Getting a grip



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Both Brookfield and Riverside are receiving attention from developers that is unprecedented in recent decades. Over the past year alone, both village have heard proposals on major developments that will have a lasting impact on future redevelopment, both economic and residential.

Because the villages are relatively new to all of this attention, and because both are also casting a fresh eye toward the zoning codes in each village, they have been sending mixed signals to both developers and residents.

In Riverside, the village has misread the new central business district zoning code twice. In the first case, a disagreement over what constituted the "front" of the Henninger property led to a great deal of confusion and frustration on the part of developers. In the second case, a misinterpretation over parking requirements for a new addition to the Arcade Building, has led to an unforeseen roadblock to that development.

In Brookfield, there is continuing frustration over the discrepancies between current zoning laws and the vision put forth by the 2020 Master Plan. Brookfield's planning and zoning boards also appear at times to be unclear on procedural matters.

Both villages will continue to be courted by developers in coming years. It's important, therefore, that both villages come to grips with their codes and make sure that the volunteer commissions charged with recommending planned developments and zoning variations are equipped to walk the minefield of the approval process.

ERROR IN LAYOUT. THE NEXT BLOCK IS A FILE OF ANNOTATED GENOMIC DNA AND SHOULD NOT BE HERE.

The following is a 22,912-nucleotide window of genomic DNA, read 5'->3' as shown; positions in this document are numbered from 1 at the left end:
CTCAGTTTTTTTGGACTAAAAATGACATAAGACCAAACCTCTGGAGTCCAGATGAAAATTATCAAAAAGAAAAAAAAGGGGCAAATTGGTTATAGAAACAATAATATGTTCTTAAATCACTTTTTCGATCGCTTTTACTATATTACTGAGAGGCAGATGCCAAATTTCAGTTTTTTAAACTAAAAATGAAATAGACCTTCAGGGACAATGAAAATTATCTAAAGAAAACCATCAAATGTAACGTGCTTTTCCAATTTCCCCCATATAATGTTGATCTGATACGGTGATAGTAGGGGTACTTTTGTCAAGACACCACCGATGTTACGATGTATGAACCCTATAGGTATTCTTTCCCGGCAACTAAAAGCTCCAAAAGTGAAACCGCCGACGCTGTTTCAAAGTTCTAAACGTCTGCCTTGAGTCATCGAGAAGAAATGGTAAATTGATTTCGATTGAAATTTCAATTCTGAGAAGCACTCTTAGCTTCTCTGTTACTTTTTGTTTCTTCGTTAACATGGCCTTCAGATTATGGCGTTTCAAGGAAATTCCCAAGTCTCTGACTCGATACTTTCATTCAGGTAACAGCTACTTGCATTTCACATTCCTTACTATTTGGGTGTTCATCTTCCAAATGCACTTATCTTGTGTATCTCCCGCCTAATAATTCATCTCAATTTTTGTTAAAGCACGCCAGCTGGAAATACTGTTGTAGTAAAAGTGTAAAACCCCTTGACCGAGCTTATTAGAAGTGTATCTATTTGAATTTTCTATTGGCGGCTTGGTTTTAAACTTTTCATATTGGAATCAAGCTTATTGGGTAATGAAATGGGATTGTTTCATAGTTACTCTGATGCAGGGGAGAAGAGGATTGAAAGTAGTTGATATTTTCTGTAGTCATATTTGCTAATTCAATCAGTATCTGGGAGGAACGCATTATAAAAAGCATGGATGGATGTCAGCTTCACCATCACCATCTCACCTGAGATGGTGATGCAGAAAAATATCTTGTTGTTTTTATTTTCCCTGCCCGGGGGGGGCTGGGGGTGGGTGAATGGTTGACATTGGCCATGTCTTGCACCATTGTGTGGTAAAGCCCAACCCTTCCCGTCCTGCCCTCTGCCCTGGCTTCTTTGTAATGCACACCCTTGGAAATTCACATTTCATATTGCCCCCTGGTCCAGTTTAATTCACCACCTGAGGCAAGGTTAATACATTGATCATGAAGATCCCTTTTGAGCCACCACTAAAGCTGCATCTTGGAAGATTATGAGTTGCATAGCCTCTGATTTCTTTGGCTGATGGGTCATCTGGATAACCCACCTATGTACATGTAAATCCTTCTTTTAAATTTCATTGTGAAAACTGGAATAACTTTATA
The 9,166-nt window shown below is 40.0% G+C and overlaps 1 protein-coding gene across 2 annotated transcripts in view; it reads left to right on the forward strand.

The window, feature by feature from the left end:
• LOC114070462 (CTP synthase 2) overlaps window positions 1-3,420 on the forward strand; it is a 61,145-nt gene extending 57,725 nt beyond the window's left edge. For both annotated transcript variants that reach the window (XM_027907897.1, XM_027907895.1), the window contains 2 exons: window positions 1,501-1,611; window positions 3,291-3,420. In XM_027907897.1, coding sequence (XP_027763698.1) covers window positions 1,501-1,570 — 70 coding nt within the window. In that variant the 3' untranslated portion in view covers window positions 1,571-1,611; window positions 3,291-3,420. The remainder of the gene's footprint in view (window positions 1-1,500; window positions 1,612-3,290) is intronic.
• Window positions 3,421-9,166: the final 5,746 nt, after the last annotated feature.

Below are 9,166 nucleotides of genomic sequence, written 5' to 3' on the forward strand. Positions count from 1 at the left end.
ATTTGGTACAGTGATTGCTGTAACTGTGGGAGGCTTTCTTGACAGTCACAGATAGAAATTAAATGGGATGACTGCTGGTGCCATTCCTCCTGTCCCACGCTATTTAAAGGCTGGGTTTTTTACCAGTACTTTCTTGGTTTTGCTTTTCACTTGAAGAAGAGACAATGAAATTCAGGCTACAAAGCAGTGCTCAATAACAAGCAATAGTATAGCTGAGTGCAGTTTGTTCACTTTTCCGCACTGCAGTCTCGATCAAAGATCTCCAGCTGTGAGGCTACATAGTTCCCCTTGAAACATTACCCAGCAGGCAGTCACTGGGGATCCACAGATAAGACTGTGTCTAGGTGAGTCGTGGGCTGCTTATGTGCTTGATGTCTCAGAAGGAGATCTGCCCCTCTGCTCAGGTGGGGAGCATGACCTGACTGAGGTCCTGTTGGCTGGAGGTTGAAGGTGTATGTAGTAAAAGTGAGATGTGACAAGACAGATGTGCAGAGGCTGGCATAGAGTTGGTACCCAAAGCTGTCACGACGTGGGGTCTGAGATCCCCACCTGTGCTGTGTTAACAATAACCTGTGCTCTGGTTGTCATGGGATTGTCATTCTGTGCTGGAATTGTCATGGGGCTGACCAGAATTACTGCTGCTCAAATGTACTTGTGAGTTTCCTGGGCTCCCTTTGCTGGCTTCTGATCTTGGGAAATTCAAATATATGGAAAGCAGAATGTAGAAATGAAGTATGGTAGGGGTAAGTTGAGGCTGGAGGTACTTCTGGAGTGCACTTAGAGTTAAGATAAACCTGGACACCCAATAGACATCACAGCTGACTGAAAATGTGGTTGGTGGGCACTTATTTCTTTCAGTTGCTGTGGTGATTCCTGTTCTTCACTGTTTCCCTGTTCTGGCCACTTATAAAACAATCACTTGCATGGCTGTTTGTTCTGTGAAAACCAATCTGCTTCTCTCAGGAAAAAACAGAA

In Brookfield, it's encouraging that the new village board wants to fast-track training for members of its zoning and planning boards. That kind of training will lead to not only better relationships with developers, but with residents who want to make sure their voices are heard as well.

In Riverside, it's encouraging that the Plan Commission and village board have sought to make right misinterpretations of its code. It's our belief that those misinterpretations are due to the fact that the village is applying the new code for the first time. Over time, we would hope that the missteps will disappear and that the village can head off disputes over such crucial matters as parking and bulk requirements.

While both village ought to welcome new development, the initial developments will set precedents that will be difficult to undo. Now's the time to get it right, and make both villages attractive to both developers and home buyers in coming years.

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